From the National Highway Traffic Safety Administration today (note that it takes 4.5 months for the Federal government to report on traffic crash trends):
A statistical projection of traffic fatalities for the first quarter of 2022 shows that an estimated 9,560 people
died in motor vehicle traffic crashes. This represents an increase of about 7.0 percent as compared to 8,935 fatalities projected to have occurred in the first quarter of 2021, as shown in Table 1. This also represents the highest number of fatalities in Q1 since 2002.
As a society, we really should have fewer car crash deaths over the last 20 years, not no progress. We seem to have fewer plane crash deaths.
As you’ll recall, when people stopped driving so much in Mid-March 2020, the few out on the streets took tended to take advantage of the empty streets and socially distanced (i.e., slacking off) cops to drive like bats out of hell, so deaths per miles driven went way up.
Then, with the Mostly Peaceful Protests in June 2020, black car crash deaths exploded.
Much of the 7.0% increase from Q1-21 to Q1-22 is due to 5.6% more miles being driven. But, we’re not getting back to the Good Old Days of 2019:
Preliminary data reported by the Federal Highway Administration (FHWA) shows that vehicle miles traveled (VMT) in the first 3 months of 2022 increased by about 40.2 billion miles, or about a 5.6 percent increase.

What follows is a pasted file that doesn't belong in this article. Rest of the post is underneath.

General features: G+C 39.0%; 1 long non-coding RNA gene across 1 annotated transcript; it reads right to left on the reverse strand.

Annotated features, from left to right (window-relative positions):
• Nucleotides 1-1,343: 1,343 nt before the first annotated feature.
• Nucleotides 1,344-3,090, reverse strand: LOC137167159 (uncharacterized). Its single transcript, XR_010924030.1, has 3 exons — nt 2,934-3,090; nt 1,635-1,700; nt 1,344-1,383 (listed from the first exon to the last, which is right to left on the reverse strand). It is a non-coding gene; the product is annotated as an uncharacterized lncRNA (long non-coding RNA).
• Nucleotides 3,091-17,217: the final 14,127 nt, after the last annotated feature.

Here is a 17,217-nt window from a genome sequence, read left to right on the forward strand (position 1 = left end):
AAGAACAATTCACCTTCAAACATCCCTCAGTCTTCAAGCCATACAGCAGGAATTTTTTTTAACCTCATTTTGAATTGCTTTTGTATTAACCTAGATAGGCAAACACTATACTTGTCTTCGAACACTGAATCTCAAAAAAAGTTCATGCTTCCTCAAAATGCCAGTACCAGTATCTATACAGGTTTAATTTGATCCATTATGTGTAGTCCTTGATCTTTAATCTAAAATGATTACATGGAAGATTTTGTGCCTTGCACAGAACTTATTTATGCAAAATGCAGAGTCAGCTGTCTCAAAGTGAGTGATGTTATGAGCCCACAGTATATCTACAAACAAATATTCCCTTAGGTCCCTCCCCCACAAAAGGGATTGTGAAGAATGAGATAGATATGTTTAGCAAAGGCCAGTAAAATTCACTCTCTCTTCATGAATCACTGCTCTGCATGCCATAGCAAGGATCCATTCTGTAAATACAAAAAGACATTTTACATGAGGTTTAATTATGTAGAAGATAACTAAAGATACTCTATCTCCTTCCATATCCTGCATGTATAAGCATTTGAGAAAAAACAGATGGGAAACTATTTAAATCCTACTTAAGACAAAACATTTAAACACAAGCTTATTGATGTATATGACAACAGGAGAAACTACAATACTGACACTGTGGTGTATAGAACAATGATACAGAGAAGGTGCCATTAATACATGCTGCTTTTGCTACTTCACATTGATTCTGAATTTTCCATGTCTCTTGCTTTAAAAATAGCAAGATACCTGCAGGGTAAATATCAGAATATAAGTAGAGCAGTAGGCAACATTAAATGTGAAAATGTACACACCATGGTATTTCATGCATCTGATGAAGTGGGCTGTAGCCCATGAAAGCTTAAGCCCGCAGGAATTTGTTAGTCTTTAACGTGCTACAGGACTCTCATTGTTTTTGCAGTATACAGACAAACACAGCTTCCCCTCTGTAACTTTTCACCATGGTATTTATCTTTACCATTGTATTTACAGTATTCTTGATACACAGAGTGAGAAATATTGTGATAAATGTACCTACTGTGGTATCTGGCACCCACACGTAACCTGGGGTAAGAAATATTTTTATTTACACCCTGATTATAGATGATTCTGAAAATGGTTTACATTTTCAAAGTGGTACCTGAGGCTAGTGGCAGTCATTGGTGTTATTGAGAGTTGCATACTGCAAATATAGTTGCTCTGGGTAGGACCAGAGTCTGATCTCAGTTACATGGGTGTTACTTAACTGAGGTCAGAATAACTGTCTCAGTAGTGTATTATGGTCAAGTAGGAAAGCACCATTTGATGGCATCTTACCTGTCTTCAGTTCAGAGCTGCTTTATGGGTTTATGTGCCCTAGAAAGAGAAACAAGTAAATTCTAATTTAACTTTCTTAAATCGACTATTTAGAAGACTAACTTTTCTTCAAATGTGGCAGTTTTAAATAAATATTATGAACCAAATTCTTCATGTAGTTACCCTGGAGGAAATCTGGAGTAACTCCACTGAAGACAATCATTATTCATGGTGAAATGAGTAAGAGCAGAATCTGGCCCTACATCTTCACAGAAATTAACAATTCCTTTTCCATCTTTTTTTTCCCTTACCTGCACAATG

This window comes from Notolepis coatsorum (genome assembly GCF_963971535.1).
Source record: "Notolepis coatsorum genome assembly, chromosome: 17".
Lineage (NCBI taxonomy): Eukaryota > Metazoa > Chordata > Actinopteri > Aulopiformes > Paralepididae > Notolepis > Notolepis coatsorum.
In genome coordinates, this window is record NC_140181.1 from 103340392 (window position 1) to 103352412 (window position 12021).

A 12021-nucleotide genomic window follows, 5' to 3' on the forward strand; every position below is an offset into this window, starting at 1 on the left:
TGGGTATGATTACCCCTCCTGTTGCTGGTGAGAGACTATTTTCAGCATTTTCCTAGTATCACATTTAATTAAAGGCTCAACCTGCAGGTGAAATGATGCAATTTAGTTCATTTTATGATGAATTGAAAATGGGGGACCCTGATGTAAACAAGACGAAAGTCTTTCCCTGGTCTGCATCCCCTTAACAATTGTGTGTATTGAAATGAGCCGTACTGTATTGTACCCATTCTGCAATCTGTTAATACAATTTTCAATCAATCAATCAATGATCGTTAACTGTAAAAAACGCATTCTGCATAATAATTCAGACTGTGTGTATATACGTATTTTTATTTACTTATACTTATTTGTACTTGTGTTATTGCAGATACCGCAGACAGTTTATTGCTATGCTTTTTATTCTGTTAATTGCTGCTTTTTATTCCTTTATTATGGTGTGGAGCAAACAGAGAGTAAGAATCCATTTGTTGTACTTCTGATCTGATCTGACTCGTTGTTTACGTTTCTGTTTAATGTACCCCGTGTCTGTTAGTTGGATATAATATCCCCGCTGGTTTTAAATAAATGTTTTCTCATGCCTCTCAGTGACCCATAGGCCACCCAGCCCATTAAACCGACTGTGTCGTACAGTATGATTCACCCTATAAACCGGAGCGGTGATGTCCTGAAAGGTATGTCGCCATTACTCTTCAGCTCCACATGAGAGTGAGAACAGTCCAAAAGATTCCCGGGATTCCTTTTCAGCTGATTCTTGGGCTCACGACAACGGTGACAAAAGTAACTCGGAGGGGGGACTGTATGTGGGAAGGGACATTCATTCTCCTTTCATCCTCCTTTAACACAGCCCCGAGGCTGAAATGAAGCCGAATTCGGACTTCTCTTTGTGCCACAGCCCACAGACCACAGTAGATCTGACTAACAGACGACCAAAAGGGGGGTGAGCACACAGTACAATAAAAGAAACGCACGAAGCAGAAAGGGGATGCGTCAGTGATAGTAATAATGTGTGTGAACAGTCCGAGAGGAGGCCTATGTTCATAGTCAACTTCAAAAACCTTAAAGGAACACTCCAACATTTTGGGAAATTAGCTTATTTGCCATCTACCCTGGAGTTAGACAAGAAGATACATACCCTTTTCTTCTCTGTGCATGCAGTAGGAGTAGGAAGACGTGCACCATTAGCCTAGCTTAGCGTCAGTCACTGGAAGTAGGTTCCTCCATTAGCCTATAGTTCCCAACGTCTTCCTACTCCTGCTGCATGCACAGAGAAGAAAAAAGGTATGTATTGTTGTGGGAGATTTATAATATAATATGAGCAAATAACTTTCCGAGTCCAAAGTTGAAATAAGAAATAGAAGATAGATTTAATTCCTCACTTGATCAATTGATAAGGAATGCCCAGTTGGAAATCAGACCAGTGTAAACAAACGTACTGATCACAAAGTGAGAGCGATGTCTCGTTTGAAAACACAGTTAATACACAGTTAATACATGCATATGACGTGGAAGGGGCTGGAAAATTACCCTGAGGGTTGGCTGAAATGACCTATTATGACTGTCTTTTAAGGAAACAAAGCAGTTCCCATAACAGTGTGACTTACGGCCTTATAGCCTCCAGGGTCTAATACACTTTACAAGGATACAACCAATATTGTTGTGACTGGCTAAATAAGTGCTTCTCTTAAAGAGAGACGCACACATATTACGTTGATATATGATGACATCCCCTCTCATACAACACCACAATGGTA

Also shown in Table 1 are the fatality rates per 100 million VMT, by quarter. The fatality rate for the first quarter of 2022
increased to 1.27 fatalities per 100 million VMT, up from the projected rate of 1.25 fatalities per 100 million VMT.
But last winter’s traffic deaths per million miles driven was a ridiculous 28% higher than in winter of 2014.
Like murders, traffic deaths didn’t “spike” in 2020, they plateaued. We’re still in the New Normal of more shootings and more crashes.
Another factor is that likely all the stimulation (from 2020 to ?) of the economy put cash in the hands of extremely marginal drivers, especially blacks. (Poor whites typically live out in the sticks where they need to drive so they already have cars, whereas poor blacks tend to live in big cities with public transportation, so getting a car with a stimulus check is a luxury.)
But, looking at fatalities per quarter since 1979, we can notice two main effects: recessions drive down car deaths:
But the two Black Lives Matter eras coincided with unprecedented rises in traffic fatalities.
If you stop and think about it, it makes sense. When Society tells cops that they are stopping bad drivers, especially black bad drivers, too often, then cops will go get a donut. Drivers will figure out that the cops don’t seem very active, so it’s fun to speed. And more will die.